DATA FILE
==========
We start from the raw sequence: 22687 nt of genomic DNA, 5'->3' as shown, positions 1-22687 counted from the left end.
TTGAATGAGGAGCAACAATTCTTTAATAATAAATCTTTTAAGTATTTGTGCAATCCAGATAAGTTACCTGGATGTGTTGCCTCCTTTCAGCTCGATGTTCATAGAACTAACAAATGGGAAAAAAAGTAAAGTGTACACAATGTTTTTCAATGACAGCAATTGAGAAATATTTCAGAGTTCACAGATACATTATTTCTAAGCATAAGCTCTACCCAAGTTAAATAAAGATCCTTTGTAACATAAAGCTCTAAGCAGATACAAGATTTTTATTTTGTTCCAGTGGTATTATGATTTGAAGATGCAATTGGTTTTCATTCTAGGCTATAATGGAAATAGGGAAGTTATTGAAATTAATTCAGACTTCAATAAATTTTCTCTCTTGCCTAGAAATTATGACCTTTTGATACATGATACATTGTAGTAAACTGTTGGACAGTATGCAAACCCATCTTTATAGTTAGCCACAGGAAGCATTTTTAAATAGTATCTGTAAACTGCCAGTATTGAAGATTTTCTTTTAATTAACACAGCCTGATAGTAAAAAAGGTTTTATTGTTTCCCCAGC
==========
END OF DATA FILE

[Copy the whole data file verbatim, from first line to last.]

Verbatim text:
We start from the raw sequence: 22687 nt of genomic DNA, 5'->3' as shown, positions 1-22687 counted from the left end.
TTGAATGAGGAGCAACAATTCTTTAATAATAAATCTTTTAAGTATTTGTGCAATCCAGATAAGTTACCTGGATGTGTTGCCTCCTTTCAGCTCGATGTTCATAGAACTAACAAATGGGAAAAAAAGTAAAGTGTACACAATGTTTTTCAATGACAGCAATTGAGAAATATTTCAGAGTTCACAGATACATTATTTCTAAGCATAAGCTCTACCCAAGTTAAATAAAGATCCTTTGTAACATAAAGCTCTAAGCAGATACAAGATTTTTATTTTGTTCCAGTGGTATTATGATTTGAAGATGCAATTGGTTTTCATTCTAGGCTATAATGGAAATAGGGAAGTTATTGAAATTAATTCAGACTTCAATAAATTTTCTCTCTTGCCTAGAAATTATGACCTTTTGATACATGATACATTGTAGTAAACTGTTGGACAGTATGCAAACCCATCTTTATAGTTAGCCACAGGAAGCATTTTTAAATAGTATCTGTAAACTGCCAGTATTGAAGATTTTCTTTTAATTAACACAGCCTGATAGTAAAAAAGGTTTTATTGTTTCCCCAGC